The default is to pick a mirror automatically, using <http://mirror.ctan.org/systems/texlive/tlnet>; the chosen mirror is used for the entire download. You can use the special argument
"ctan"as an abbreviation for this. See <http://ctan.org> for more about CTAN and its mirrors.
If the repository is on the network, trailing
"/"characters and/or trailing
"/archive"components are ignored. For example, you could choose a particular CTAN mirror with something like this:
Of course a real hostname and its particular top-level CTAN path have to be specified. The list of CTAN mirrors is available at <http://ctan.org/mirrors>.
If the repository is local, the installation type (compressed or live) is automatically determined, by checking for the presence of a
"archive"directory relative to the root. Compressed is preferred if both are available, since it is faster. Here's an example of using a local directory:
After installation is complete, you can use that installation as the repository for another installation. If you chose to install less than the full scheme containing all packages, the list of available schemes will be adjusted accordingly.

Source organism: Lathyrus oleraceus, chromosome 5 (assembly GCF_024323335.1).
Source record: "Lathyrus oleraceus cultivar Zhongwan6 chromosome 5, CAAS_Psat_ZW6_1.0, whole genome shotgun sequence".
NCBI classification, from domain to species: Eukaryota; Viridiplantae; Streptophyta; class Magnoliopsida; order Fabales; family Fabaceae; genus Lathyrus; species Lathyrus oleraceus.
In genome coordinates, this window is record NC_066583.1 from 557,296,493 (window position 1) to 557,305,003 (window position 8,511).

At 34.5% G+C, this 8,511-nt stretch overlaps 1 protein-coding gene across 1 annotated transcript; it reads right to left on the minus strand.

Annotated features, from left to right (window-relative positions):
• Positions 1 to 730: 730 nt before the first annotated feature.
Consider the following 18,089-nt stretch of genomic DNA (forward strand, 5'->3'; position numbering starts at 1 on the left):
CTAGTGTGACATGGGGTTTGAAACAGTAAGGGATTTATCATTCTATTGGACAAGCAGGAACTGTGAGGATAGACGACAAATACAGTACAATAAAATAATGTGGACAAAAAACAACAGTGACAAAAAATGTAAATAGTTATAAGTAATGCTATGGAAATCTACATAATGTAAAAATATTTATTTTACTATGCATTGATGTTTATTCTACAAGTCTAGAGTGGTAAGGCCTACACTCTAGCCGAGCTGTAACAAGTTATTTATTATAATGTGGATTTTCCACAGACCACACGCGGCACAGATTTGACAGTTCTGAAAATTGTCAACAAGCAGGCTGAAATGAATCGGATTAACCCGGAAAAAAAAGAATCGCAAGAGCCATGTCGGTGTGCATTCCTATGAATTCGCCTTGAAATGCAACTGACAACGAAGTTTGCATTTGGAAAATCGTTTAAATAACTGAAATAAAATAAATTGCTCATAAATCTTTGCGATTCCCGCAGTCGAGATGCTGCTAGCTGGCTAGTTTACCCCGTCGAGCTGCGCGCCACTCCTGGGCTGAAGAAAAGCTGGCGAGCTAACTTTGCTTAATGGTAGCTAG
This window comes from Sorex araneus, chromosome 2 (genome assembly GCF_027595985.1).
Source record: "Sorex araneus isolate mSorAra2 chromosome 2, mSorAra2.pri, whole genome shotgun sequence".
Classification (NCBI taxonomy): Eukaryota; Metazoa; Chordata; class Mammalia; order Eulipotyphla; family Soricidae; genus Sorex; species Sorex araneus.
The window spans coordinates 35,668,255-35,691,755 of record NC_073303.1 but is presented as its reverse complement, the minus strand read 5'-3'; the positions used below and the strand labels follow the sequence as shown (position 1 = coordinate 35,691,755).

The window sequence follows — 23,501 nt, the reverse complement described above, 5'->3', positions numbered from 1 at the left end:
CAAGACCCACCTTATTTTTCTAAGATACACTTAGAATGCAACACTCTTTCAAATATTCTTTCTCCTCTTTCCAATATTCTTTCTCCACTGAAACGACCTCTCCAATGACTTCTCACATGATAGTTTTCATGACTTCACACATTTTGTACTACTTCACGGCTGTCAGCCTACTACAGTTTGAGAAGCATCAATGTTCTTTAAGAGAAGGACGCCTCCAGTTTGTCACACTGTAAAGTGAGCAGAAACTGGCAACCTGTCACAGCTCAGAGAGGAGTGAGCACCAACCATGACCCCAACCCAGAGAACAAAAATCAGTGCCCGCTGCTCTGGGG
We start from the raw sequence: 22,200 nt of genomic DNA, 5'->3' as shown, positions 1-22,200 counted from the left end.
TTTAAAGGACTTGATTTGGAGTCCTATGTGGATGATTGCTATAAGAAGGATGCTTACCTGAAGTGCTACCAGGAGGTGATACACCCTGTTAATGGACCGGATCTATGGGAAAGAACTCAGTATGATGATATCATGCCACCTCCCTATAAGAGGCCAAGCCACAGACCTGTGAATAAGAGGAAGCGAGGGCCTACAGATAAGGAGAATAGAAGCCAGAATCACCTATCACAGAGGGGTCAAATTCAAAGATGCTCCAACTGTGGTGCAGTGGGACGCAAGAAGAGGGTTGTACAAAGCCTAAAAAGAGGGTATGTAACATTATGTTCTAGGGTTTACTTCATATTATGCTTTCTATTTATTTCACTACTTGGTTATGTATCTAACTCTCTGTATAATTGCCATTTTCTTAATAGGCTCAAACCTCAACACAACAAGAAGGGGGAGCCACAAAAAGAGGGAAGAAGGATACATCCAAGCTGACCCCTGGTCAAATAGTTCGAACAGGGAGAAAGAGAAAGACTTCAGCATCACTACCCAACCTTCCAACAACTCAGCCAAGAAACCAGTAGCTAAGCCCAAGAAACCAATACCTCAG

For backward compatibility and convenience,
"--repo"are accepted as aliases for this option.
This option allows manual selection of a mirror from the current list of active CTAN mirrors. This option is supported in all installer modes (text, wizard, perltk), and will also offer to install from local media if available, or from a repository specified on the command line (see above). It's useful when the (default) automatic redirection does not choose a good host for you.
Normally options not relevant to the current platform are not shown (i.e., when running on Unix, Windows-specific options are omitted). Giving this command line option allows configuring settings in the final
"texlive.tlpdb"that do not have any immediate effect.
- -custom-bin path
If you have built your own set of TeX Live binaries (perhaps because your platform was not supported by TeX Live out of the box), this option allows you to specify the path to a directory where the binaries for the current system are present. The installation will continue as usual, but at the end all files from path are copied over to
"bin/custom/"under your installation directory and this
"bin/custom/"directory is what will be added to the path for the post-install actions. (By the way, for information on building TeX Live, see <http://tug.org/texlive/build.html>).
In GUI mode, this switch makes
"tlmgr"report any missing, or more likely untranslated, messages to standard error. Helpful for translators to see what remains to be done.
- -force-platform platform